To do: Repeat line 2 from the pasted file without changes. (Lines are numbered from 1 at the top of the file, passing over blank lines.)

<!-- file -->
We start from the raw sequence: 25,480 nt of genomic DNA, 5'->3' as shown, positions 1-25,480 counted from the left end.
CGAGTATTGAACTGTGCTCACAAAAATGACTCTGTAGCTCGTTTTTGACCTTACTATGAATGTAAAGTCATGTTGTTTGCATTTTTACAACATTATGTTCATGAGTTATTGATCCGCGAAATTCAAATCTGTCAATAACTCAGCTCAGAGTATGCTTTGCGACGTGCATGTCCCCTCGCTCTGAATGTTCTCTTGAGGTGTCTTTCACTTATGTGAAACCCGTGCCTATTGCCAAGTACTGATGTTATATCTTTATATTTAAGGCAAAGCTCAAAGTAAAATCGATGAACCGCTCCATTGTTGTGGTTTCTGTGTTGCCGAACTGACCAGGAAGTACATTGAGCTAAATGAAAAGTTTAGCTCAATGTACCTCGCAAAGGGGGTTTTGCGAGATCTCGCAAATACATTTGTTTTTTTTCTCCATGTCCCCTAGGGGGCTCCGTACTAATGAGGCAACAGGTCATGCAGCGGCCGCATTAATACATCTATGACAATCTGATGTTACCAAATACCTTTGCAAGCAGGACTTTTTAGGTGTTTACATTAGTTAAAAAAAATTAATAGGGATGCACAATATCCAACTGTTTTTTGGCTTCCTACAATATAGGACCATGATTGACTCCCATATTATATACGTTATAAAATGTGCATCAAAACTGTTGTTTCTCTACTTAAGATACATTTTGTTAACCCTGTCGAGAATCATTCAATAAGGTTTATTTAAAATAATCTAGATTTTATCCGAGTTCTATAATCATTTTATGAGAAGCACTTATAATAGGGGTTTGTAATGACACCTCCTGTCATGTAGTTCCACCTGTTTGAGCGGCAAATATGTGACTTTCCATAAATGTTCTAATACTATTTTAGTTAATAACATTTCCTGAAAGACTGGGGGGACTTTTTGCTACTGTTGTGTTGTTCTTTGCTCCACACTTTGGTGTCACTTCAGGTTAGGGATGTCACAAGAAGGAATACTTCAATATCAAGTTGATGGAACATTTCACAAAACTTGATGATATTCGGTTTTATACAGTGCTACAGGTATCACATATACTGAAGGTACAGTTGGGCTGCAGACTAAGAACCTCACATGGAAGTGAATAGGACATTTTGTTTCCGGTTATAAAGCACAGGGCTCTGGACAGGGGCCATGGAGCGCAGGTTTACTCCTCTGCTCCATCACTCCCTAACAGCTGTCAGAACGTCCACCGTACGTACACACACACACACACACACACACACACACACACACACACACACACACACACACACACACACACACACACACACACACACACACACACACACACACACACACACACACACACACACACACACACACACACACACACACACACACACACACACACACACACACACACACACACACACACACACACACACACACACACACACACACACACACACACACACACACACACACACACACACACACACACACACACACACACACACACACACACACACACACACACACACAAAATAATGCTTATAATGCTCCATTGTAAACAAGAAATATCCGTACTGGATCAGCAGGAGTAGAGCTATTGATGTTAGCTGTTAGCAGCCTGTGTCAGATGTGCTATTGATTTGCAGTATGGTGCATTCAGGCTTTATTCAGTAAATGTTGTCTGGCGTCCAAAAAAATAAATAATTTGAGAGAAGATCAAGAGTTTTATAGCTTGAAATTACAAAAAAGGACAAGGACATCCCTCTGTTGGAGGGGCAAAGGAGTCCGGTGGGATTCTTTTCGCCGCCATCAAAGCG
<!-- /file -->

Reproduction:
CGAGTATTGAACTGTGCTCACAAAAATGACTCTGTAGCTCGTTTTTGACCTTACTATGAATGTAAAGTCATGTTGTTTGCATTTTTACAACATTATGTTCATGAGTTATTGATCCGCGAAATTCAAATCTGTCAATAACTCAGCTCAGAGTATGCTTTGCGACGTGCATGTCCCCTCGCTCTGAATGTTCTCTTGAGGTGTCTTTCACTTATGTGAAACCCGTGCCTATTGCCAAGTACTGATGTTATATCTTTATATTTAAGGCAAAGCTCAAAGTAAAATCGATGAACCGCTCCATTGTTGTGGTTTCTGTGTTGCCGAACTGACCAGGAAGTACATTGAGCTAAATGAAAAGTTTAGCTCAATGTACCTCGCAAAGGGGGTTTTGCGAGATCTCGCAAATACATTTGTTTTTTTTCTCCATGTCCCCTAGGGGGCTCCGTACTAATGAGGCAACAGGTCATGCAGCGGCCGCATTAATACATCTATGACAATCTGATGTTACCAAATACCTTTGCAAGCAGGACTTTTTAGGTGTTTACATTAGTTAAAAAAAATTAATAGGGATGCACAATATCCAACTGTTTTTTGGCTTCCTACAATATAGGACCATGATTGACTCCCATATTATATACGTTATAAAATGTGCATCAAAACTGTTGTTTCTCTACTTAAGATACATTTTGTTAACCCTGTCGAGAATCATTCAATAAGGTTTATTTAAAATAATCTAGATTTTATCCGAGTTCTATAATCATTTTATGAGAAGCACTTATAATAGGGGTTTGTAATGACACCTCCTGTCATGTAGTTCCACCTGTTTGAGCGGCAAATATGTGACTTTCCATAAATGTTCTAATACTATTTTAGTTAATAACATTTCCTGAAAGACTGGGGGGACTTTTTGCTACTGTTGTGTTGTTCTTTGCTCCACACTTTGGTGTCACTTCAGGTTAGGGATGTCACAAGAAGGAATACTTCAATATCAAGTTGATGGAACATTTCACAAAACTTGATGATATTCGGTTTTATACAGTGCTACAGGTATCACATATACTGAAGGTACAGTTGGGCTGCAGACTAAGAACCTCACATGGAAGTGAATAGGACATTTTGTTTCCGGTTATAAAGCACAGGGCTCTGGACAGGGGCCATGGAGCGCAGGTTTACTCCTCTGCTCCATCACTCCCTAACAGCTGTCAGAACGTCCACCGTACGTACACACACACACACACACACACACACACACACACACACACACACACACACACACACACACACACACACACACACACACACACACACACACACACACACACACACACACACACACACACACACACACACACACACACACACACACACACACACACACACACACACACACACACACACACACACACACACACACACACACACACACACACACACACACACACACACACACACACACACACACACACACACACACACACACACACACACACACACACACACACACACAAAATAATGCTTATAATGCTCCATTGTAAACAAGAAATATCCGTACTGGATCAGCAGGAGTAGAGCTATTGATGTTAGCTGTTAGCAGCCTGTGTCAGATGTGCTATTGATTTGCAGTATGGTGCATTCAGGCTTTATTCAGTAAATGTTGTCTGGCGTCCAAAAAAATAAATAATTTGAGAGAAGATCAAGAGTTTTATAGCTTGAAATTACAAAAAAGGACAAGGACATCCCTCTGTTGGAGGGGCAAAGGAGTCCGGTGGGATTCTTTTCGCCGCCATCAAAGCG